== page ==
As solar costs continue to decline, unique use cases for trackers will likely gain in popularity, according to a new Wood Mackenzie report on the tracker market.
Half of the new tracker products released during 2019 and 2020 have been geared toward expanding the range of potential sites where solar PV can be installed to include more difficult-to-develop sites, such as those with uneven terrain, high winds or rocky soil. All of the new products released leverage independent row technology.
As the tracker market continues to grow, advances in tracker technology mean that sites that were previously uneconomical for solar are now being developed with trackers.
An expanding market
2020 will be the first year when the tracker market’s value will surpass the value of the fixed-tilt market. Between 2022 and 2025, global annual solar installations will average 135 gigawatts. Meanwhile, the global tracker market will see a 45 percent increase in installations from 2020-2025.
Even as the tracker installations rise over the next five years, the overall tracker market value will flatten as prices continue to decline.
Innovations in tracker technology
As it grows, the PV tracker vendor and product landscape is becoming more crowded and diversified. The market saw a number of new entrants in 2019, and eight vendors have launched new products in 2019 and 2020 so far.
In an increasingly competitive market, more vendors are choosing to focus on tracker technology that helps maximize solar output on challenging terrain or in high-wind zones.
Tracker technology is also actively being developed for rooftops, carports, agrivoltaics, fisheries, and floating sites, although these use cases aren’t yet mainstream.
New vendors, new products
Wood Mackenzie’s report profiles the new market entrants with products geared toward challenging terrain and weather conditions. In 2019, TerraSmart launched a two-in-portrait product that is designed for use on uneven topographies and can be paired with bifacial modules. Also last year, Schletter reentered in the tracker market after initially launching a tracker product in 2015; its new tracker is designed to handle high wind speeds.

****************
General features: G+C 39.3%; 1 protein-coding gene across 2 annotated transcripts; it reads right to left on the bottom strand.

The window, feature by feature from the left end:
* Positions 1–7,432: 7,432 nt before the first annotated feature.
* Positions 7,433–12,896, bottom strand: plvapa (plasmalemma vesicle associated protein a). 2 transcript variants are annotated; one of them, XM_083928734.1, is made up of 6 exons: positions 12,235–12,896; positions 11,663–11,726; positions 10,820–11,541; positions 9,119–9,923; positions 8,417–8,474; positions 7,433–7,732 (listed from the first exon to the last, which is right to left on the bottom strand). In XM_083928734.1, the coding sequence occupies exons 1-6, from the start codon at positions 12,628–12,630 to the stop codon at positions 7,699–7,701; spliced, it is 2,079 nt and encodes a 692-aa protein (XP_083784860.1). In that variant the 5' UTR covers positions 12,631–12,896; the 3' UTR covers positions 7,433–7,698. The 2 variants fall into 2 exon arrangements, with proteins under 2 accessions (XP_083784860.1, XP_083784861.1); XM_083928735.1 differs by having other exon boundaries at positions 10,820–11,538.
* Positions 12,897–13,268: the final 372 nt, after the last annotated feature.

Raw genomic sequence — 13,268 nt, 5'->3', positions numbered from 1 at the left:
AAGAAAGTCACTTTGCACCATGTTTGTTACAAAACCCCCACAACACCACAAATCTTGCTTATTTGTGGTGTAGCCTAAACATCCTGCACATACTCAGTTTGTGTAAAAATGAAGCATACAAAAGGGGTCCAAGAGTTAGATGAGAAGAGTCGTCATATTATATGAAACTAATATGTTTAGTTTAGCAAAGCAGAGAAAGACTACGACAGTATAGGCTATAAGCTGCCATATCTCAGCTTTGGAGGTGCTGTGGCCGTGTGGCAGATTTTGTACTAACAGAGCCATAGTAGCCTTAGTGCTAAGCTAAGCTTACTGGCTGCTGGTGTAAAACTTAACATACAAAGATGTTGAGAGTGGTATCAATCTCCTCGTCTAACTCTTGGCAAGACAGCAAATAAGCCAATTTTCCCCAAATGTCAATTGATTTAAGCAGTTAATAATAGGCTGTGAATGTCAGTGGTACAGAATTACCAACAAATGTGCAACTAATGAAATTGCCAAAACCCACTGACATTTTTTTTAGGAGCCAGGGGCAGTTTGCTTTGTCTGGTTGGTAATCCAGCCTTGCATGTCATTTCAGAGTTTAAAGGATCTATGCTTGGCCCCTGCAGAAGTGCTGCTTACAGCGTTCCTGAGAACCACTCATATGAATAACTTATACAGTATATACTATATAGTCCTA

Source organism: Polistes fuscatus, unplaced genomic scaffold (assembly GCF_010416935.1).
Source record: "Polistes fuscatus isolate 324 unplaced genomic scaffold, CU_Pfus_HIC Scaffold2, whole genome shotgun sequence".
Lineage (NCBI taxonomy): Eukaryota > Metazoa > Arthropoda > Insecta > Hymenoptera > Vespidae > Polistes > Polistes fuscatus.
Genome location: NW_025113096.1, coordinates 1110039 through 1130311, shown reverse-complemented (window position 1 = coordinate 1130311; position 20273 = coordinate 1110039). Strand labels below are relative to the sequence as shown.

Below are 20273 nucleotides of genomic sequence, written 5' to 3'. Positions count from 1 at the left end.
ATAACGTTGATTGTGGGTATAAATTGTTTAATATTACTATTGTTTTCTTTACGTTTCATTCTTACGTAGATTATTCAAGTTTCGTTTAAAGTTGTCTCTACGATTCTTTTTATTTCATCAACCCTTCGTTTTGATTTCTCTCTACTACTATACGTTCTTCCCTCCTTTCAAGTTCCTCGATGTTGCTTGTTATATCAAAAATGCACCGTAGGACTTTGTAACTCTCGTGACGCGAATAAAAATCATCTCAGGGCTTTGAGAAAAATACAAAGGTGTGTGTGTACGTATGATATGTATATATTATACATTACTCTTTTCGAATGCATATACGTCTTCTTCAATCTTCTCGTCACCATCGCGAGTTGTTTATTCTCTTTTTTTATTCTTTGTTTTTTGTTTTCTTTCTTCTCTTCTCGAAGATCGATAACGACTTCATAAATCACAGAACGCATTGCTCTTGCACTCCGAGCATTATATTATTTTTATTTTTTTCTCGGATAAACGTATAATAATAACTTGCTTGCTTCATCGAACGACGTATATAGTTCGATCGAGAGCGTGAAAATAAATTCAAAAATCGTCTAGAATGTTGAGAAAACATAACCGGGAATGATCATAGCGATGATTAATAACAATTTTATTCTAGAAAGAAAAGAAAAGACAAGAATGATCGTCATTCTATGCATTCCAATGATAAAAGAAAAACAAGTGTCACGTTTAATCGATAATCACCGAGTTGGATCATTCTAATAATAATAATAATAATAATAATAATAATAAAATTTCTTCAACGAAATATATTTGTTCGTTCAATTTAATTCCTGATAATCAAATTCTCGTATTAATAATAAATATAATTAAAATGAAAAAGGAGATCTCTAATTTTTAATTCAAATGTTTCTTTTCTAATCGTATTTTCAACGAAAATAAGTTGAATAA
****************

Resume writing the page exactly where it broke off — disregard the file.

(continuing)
Nevados launched a self-powered tracker in 2019 that is optimal for sites with difficult-to-develop terrain. The company notes that its tracker design follows the natural terrain of the site, meaning there is less need for grading, keeping installation costs low.
This year, Nexans launched a tracker product that targets sites where land is unstable, such as landfills, quarries and industrial wasteland.
More established vendors with products in the category include NEXTracker’s TrueCapture software, which accounts for extreme weather events such as hail, snow and hurricanes, and Array Technologies’ SmarTrack software, which optimizes yield in diffuse light conditions and on uneven terrain through backtracking.
Sunfolding also has a tracker targeted toward sites with undulating terrain and which limits civil preparation and grading, thus mitigating costs.
As the number of available flat parcels of land in established solar markets dwindle, developers will be forced to expand into uneven terrains or difficult-to-develop sites, while maximizing solar production per square meter. These competing priorities will benefit the tracker manufacturers, as long as they can innovate to meet market conditions.
Wood Mackenzie analyzes the global PV tracker market in more detail in The Global Solar PV Tracker Landscape 2020 report.
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